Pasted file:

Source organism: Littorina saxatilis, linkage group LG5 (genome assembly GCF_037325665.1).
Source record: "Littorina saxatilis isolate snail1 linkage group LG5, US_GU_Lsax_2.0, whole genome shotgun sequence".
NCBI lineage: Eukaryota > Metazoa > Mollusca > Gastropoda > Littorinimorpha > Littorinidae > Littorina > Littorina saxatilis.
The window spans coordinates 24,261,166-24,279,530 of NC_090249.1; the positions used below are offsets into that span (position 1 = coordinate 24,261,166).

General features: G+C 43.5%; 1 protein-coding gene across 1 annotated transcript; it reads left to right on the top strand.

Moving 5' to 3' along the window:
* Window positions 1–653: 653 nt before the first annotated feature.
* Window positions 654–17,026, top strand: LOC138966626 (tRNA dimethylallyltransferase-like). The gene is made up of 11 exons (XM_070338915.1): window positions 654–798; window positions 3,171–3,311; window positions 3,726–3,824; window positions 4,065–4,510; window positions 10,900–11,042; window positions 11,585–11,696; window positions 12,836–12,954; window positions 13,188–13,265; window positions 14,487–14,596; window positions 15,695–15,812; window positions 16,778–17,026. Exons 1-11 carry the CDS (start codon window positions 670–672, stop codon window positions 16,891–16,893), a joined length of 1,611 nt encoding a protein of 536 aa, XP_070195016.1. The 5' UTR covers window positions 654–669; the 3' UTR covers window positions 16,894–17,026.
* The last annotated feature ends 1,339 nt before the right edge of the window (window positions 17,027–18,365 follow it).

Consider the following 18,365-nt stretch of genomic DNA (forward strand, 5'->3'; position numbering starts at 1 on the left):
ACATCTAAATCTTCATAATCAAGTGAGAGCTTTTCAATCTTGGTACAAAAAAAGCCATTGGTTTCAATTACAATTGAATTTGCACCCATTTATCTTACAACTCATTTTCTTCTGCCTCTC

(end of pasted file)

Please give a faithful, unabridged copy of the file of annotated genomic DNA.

Source organism: Littorina saxatilis, linkage group LG5 (genome assembly GCF_037325665.1).
Source record: "Littorina saxatilis isolate snail1 linkage group LG5, US_GU_Lsax_2.0, whole genome shotgun sequence".
NCBI lineage: Eukaryota > Metazoa > Mollusca > Gastropoda > Littorinimorpha > Littorinidae > Littorina > Littorina saxatilis.
The window spans coordinates 24,261,166-24,279,530 of NC_090249.1; the positions used below are offsets into that span (position 1 = coordinate 24,261,166).

General features: G+C 43.5%; 1 protein-coding gene across 1 annotated transcript; it reads left to right on the top strand.

Moving 5' to 3' along the window:
* Window positions 1–653: 653 nt before the first annotated feature.
* Window positions 654–17,026, top strand: LOC138966626 (tRNA dimethylallyltransferase-like). The gene is made up of 11 exons (XM_070338915.1): window positions 654–798; window positions 3,171–3,311; window positions 3,726–3,824; window positions 4,065–4,510; window positions 10,900–11,042; window positions 11,585–11,696; window positions 12,836–12,954; window positions 13,188–13,265; window positions 14,487–14,596; window positions 15,695–15,812; window positions 16,778–17,026. Exons 1-11 carry the CDS (start codon window positions 670–672, stop codon window positions 16,891–16,893), a joined length of 1,611 nt encoding a protein of 536 aa, XP_070195016.1. The 5' UTR covers window positions 654–669; the 3' UTR covers window positions 16,894–17,026.
* The last annotated feature ends 1,339 nt before the right edge of the window (window positions 17,027–18,365 follow it).

Consider the following 18,365-nt stretch of genomic DNA (forward strand, 5'->3'; position numbering starts at 1 on the left):
ACATCTAAATCTTCATAATCAAGTGAGAGCTTTTCAATCTTGGTACAAAAAAAGCCATTGGTTTCAATTACAATTGAATTTGCACCCATTTATCTTACAACTCATTTTCTTCTGCCTCTC